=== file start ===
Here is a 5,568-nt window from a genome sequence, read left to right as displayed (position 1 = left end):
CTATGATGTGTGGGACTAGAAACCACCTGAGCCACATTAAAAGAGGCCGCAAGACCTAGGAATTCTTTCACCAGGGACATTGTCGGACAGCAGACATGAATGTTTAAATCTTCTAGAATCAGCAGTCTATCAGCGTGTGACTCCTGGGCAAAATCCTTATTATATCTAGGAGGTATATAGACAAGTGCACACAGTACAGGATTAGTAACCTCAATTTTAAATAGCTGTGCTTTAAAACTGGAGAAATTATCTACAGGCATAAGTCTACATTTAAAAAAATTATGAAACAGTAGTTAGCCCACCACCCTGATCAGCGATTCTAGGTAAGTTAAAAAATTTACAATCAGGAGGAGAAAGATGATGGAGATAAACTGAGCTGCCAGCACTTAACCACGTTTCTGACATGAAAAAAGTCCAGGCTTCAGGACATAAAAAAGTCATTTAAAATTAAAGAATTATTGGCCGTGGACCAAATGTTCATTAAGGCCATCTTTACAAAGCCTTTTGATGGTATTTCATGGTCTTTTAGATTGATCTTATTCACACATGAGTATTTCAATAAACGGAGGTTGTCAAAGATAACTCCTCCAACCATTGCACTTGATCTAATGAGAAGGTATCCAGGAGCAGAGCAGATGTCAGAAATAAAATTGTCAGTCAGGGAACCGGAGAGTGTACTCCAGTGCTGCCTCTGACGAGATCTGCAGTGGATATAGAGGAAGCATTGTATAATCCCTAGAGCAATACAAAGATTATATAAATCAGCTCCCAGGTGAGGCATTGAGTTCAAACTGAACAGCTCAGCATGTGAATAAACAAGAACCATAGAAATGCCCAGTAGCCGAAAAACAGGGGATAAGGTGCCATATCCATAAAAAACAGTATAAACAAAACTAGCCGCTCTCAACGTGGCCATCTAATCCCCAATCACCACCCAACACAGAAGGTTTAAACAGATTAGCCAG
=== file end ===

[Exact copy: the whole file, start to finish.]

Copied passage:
Here is a 5,568-nt window from a genome sequence, read left to right as displayed (position 1 = left end):
CTATGATGTGTGGGACTAGAAACCACCTGAGCCACATTAAAAGAGGCCGCAAGACCTAGGAATTCTTTCACCAGGGACATTGTCGGACAGCAGACATGAATGTTTAAATCTTCTAGAATCAGCAGTCTATCAGCGTGTGACTCCTGGGCAAAATCCTTATTATATCTAGGAGGTATATAGACAAGTGCACACAGTACAGGATTAGTAACCTCAATTTTAAATAGCTGTGCTTTAAAACTGGAGAAATTATCTACAGGCATAAGTCTACATTTAAAAAAATTATGAAACAGTAGTTAGCCCACCACCCTGATCAGCGATTCTAGGTAAGTTAAAAAATTTACAATCAGGAGGAGAAAGATGATGGAGATAAACTGAGCTGCCAGCACTTAACCACGTTTCTGACATGAAAAAAGTCCAGGCTTCAGGACATAAAAAAGTCATTTAAAATTAAAGAATTATTGGCCGTGGACCAAATGTTCATTAAGGCCATCTTTACAAAGCCTTTTGATGGTATTTCATGGTCTTTTAGATTGATCTTATTCACACATGAGTATTTCAATAAACGGAGGTTGTCAAAGATAACTCCTCCAACCATTGCACTTGATCTAATGAGAAGGTATCCAGGAGCAGAGCAGATGTCAGAAATAAAATTGTCAGTCAGGGAACCGGAGAGTGTACTCCAGTGCTGCCTCTGACGAGATCTGCAGTGGATATAGAGGAAGCATTGTATAATCCCTAGAGCAATACAAAGATTATATAAATCAGCTCCCAGGTGAGGCATTGAGTTCAAACTGAACAGCTCAGCATGTGAATAAACAAGAACCATAGAAATGCCCAGTAGCCGAAAAACAGGGGATAAGGTGCCATATCCATAAAAAACAGTATAAACAAAACTAGCCGCTCTCAACGTGGCCATCTAATCCCCAATCACCACCCAACACAGAAGGTTTAAACAGATTAGCCAG